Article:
29 de mai. de 2014

Some UAB patients who tested positive for legionella bacteria released from hospital

BIRMINGHAM, AL -Some UAB patients who tested positive for legionella bacteria have been released from the hospital.

UAB says eight patients tested positive for the bacteria in the hematology-oncology unit.

Two patients died, but the cause of death for those two patients has not yet been determined.

 Legionella can cause a severe form of pneumonia. 

According to the CDC, the bacteria that causes the illness typically travels by water.

Dr. Loring Rue, UAB chief patient safety officer, couldn't release much information because of confidentiality, but says some patients who tested positive for the bacteria have been released.

He says others are still undergoing chemotherapy.

As we've reported, Dr. Rue says UAB flushed its water system to eliminate bacteria and installed filters on faucets in the affected areas.

In the meantime, UAB is awaiting test results to confirm legionella is out of the system.

"We've put these filters in place that will obviously reduce the risk of exposure. If again, the cultures come back negative on Friday, then we feel pretty confident that this has been... We feel pretty confident that it's been eliminated now, but this will be our confirmation of that," said Dr. Rue.

The Jefferson County Health Department held a news conference to address legionella bacteria. 

Officials talked about the symptoms people should look out for including a high fever, coughing and shortness of breathe. 

In a statement, UAB said, "We will continue to make the safety of patients, staff and visitors our primary concern and communicate throughout this process."

Here is the statement released from UAB about the bacteria cases:

"It is important to note that the water system that provides water to the hematology/oncology unit serves only floors 5-7 in the Women and Infant building and no other areas of the hospital (5 is not a patient care floor in WIC). You can attribute this to Loring Rue, M.D., Chief Patient Safety and Clinical Effectiveness Officer:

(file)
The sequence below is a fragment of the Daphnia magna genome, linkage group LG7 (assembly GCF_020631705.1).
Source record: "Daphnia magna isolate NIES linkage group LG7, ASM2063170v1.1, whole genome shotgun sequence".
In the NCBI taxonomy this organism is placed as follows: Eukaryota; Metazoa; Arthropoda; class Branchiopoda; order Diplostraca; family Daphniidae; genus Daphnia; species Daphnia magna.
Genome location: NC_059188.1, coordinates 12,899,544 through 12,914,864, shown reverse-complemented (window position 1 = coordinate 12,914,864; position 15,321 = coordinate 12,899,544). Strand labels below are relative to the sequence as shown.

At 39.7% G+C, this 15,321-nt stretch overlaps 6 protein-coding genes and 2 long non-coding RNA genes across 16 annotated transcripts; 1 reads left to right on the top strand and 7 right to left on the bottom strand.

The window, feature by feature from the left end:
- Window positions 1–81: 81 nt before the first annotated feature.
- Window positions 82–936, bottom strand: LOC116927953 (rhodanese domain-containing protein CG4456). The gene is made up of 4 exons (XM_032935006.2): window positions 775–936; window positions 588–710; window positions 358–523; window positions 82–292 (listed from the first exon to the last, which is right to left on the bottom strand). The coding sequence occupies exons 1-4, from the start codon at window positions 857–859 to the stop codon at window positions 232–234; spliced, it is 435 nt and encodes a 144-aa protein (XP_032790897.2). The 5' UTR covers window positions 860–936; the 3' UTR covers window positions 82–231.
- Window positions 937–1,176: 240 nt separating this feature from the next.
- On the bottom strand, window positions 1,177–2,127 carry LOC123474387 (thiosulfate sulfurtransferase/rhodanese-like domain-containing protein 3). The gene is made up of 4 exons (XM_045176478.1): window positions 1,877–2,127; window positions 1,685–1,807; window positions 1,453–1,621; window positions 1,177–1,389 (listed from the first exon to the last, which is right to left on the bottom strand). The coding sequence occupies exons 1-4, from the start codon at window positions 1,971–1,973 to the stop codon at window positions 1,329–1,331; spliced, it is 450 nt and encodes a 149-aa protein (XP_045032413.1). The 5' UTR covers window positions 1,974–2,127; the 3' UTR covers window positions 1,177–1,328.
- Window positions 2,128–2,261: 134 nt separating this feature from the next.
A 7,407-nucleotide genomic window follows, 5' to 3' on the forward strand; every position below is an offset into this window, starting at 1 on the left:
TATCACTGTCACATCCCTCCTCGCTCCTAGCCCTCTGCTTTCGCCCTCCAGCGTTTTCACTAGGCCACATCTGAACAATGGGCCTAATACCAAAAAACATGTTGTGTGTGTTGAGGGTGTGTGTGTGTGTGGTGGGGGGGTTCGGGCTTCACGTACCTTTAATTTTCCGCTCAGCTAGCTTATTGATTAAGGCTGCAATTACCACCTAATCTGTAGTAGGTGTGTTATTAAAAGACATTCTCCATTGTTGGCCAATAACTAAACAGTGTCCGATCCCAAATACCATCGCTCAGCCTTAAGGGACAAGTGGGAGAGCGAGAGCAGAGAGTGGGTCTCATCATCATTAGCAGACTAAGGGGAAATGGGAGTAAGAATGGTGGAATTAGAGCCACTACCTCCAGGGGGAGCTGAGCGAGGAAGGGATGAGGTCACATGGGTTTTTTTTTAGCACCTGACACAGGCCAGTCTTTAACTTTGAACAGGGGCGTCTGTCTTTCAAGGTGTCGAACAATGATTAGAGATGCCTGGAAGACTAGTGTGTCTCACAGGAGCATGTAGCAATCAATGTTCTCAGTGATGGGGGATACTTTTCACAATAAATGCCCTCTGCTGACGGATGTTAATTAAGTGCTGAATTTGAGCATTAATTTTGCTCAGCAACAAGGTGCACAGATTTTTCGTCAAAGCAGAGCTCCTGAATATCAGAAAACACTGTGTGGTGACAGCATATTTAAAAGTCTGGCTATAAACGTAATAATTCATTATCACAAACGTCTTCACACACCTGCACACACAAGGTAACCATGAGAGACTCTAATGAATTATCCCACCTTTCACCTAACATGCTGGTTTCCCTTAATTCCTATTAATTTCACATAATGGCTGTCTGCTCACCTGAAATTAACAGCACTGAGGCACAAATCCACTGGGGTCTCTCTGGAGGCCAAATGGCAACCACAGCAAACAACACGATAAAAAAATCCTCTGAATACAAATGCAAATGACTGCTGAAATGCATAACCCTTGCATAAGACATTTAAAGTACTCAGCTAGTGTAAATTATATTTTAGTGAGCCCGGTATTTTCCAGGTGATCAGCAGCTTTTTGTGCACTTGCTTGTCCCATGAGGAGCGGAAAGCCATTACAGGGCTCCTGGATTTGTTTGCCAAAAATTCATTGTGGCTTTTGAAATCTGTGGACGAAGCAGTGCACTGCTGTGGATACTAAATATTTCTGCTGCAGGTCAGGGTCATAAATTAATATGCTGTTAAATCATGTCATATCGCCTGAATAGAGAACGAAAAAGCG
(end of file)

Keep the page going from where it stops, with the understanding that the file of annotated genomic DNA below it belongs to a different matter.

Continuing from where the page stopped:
UAB Hospital has lifted most of the water restrictions it implemented in a limited area of the hospital late Saturday. Those precautionary measures were implemented out of an abundance of caution pending final results of tests after eight patients on one unit - hematology/oncology - tested positive for legionella, a bacteria that can cause a form of pneumonia called legionellosis.

We took proper actions to address the presence of legionella and installed special filters on shower and faucet heads, flushed the water system, and shocked it with extreme temperatures, to ensure safe use. We have consulted with public health authorities including local and state departments of health and the Centers for Disease Control and Prevention (CDC) and implemented these measures pursuant to proposed guidelines of the American Society of Heating, Refrigerating and Air Conditioning Engineers (ASHRAE) commonly followed in the U.S. and referred to by the CDC. We have no knowledge of new infections contracted after our remediation efforts.

Until we receive the test results that confirm these steps addressed the presence of legionella, we have asked that patients wear masks when flushing the toilet. Although the initial water restriction limited sink and shower use, that has been addressed by the filters.

Two patients who were on the unit prior to the remediation of the water system and tested positive for legionella, have died. The causes of their deaths have not been determined. We only know that in addition to their original illness the patients tested positive for legionella.

Legionella bacteria are found naturally in the environment, usually in water. The bacteria grow best in warm water, like the kind found in hot tubs, hot water tanks and large plumbing systems common in office buildings, schools, hotels and hospitals. Most people are exposed to legionella regularly and do not contract legionellosis. People with weak immune systems are more susceptible to legionellosis. According to the CDC, most cases of legionellosis can be treated successfully with antibiotics.

We will continue to make the safety of patients, staff and visitors our primary concern and communicate throughout this process."

Este problema existe no Brasil, estima-se que mais de 5.000 pessoas possam ir a óbito provocado pela Legionella (pnuemonia). Não só em hospitais, podemos ser contaminados em vários locais.
Saiba mais sobre a Legionella no site www.legionellaespecialistas.com.br

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